War and Peace (sorry Tolstoy, I have borrowed your title)

The evening of 10 November 2008 a group of us attended Dialouge Group Montreal’s with guest speaker Rabi Michael Cohen. Rabi Cohen is co-founder and recruitment director of The Arava Institute for Environmental Studies, Kibbutz Ketura, Israel. Rather than discuss The Arava Institute I would like to focus on war, racism and peace as being interconnected with environment. Deterioration of environmental processes and services influence conflict between vying nations, just as states of war and/or peace influence environmental preservation or drive environmental destruction.

Environmental resources and deterioration have historically and will continue to be a source of conflict. After WWI, maps of Europe were re-drawn to compensate and punish ally or axis countries. Ocean ports for trade, agricultural land, culturally significant land and coal mines each had tremendous influence over establishing the new boundaries. In turn, the value and relative shortage of these environmental resources and services became a source conflict (driving economic depression, fear and/or revenge in various countries), and contributed to the beginning of WWII. Currently, wars and ‘peace keeping missions’ are fought over oil, a finite natural resource, but also over a plethora of other natural resource, ecosystem services and culturally/religiously significant land. The current water crisis is projected to worsen and quickly rise to the leading instigator of war around the world. As Rabi Cohen mentioned and I strongly agree; environment, (for example think of salt and fresh water systems and water cycling) knows no boundaries, does not discriminate and does not change course according to human ethics, law, politics or arbitrary borders.

War has devastating impacts on the war field; the natural environment. These impacts are not contained to the conflict zone but alter ecosystem functions on a wider scale and often trigger a cascading assault on environment in various locations. During WWI, for example, vast old growth forest were logged to construct mask and hulls of ships, and the shortage of food in France and England led to the conversion of North American prairie to wheat fields, eventually tipping the prairie ecosystem to collapse, otherwise known as the Dust Bowl. Looking back, we have been able to calculate the approximate damage of the WWI and WWII on the natural environment, but what will be the cost of current and future conflicts as warfare and weapons continue to evolve?

A prevalent and interrelated issue that was raised throughout The Arava Institute seminar was that of racism. Israel, Palestine, and Jordan all share a common land, contribute to the same environmental problems (significantly pollution of the Jordan River) and must work collectively to reverse these problems and preserve their shared remaining natural environment. However, racial and religious prejudice and stereotypes are conceptually rooted in religion-based worldviews that extend into far history, not in a modern environmental worldview.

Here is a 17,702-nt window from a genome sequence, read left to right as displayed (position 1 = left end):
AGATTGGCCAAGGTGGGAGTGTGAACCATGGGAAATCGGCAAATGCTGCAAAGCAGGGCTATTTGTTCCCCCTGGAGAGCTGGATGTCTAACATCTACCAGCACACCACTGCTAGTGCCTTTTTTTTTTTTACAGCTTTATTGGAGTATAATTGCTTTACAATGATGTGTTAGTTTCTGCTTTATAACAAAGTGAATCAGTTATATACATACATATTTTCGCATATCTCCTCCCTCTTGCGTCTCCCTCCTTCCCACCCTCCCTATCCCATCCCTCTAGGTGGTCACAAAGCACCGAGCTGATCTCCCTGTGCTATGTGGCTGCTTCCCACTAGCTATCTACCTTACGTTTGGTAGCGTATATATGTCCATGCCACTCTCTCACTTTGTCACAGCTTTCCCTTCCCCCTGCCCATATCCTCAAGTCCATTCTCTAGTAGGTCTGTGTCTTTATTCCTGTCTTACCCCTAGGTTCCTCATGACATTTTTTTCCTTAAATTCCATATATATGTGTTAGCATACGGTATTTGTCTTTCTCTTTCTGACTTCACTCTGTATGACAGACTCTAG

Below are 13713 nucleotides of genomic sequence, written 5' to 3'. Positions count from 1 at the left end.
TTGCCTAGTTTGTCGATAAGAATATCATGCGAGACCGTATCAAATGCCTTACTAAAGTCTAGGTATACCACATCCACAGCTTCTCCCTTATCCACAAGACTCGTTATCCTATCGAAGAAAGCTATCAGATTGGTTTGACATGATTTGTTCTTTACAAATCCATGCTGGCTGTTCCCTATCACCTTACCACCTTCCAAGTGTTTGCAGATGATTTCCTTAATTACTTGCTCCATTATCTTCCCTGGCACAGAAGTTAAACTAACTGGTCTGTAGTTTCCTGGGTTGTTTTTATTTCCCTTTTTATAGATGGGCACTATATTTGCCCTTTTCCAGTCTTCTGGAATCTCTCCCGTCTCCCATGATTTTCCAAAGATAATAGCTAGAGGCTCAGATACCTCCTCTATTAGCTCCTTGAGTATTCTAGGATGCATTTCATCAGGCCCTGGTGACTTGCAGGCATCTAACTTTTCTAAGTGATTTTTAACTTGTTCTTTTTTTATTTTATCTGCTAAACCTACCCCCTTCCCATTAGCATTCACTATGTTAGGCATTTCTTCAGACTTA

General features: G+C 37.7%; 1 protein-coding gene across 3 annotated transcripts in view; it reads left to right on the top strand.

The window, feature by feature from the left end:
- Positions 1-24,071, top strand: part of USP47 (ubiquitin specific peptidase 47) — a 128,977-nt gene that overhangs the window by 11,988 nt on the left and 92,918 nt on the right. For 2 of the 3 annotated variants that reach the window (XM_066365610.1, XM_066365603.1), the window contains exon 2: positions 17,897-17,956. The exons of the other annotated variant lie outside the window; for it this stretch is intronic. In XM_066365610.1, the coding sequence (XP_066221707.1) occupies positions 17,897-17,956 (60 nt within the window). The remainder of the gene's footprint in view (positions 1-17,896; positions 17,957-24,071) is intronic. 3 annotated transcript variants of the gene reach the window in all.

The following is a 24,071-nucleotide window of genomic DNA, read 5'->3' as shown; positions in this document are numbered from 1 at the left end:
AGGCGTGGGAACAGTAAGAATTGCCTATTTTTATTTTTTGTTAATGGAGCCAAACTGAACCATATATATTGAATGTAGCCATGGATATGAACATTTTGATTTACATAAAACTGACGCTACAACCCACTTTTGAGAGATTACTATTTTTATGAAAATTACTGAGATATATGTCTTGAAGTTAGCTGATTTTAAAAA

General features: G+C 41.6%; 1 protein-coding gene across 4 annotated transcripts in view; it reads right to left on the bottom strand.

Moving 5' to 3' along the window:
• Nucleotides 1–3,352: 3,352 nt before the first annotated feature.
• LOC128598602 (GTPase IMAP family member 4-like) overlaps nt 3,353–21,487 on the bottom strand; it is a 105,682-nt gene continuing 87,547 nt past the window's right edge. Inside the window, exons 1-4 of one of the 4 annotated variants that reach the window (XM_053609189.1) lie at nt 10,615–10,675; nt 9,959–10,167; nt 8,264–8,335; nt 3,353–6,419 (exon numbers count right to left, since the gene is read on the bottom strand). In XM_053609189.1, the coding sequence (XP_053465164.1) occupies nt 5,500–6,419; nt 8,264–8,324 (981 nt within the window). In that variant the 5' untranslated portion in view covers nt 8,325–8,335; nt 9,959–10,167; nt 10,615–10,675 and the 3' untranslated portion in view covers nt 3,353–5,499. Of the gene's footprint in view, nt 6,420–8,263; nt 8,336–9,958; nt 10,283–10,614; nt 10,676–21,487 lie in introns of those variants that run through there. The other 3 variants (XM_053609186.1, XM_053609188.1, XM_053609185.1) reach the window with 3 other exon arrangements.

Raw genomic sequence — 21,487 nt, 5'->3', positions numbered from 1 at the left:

Considering the detrimental environmental impacts of war and racism above and beyond human impacts, peace becomes crucial for a sustainable world. The influence of peace on the restoring and preserving and environment in the Middle East has huge potential. One example jumps to mind; Canada and the United States, living ad working in peace, have been able to jointly manage The Great Lakes ecosystem; working to reduce pollution, restore and preserve the lakes and their watersheds. Although The Great Lakes bi-national project has not been completely successful (The Great Lakes are still heavily polluted, support less diversity and perform fewer ecosystem services compared to their natural state) it has certainly benefited the lakes. It seems logical that a multinational approach to managing, restoring and protecting the Jordan River would increase the quality of water and than decrease tensions over water resources….but how can this begin without peace in the area? Peace is crucial for environmental restoration and preservation, but how and at what stage is it best incorporated into environmental management? Is peace required as a precursor to effective collaborative environmental preservation? Will peace arise while working across borders to preserve environment? Or is preserving the environment, thus reducing natural resource (especially water) scarcity, required first in order to achieve peace?

One Response to “War and Peace (sorry Tolstoy, I have borrowed your title)”

  1. Really interesting paper… I really like the passage when you mentioned that “peace becomes crucial for a sustainable world”. I did not really think of that before but now, it is obvious that peace and saving environment are closely related. The Arava Institute appears to do good work on environmental issues. I like the idea of combining people with different worldviews in a quite HOT political environment. This is very good stuff and it should be replicated and encouraged across the world. However, where we start? We have a huge and steep mountain to climb. How can we make environmental protection progression when people look for food and water on a daily basis? I have no idea but students in Arava Institute accept the challenge.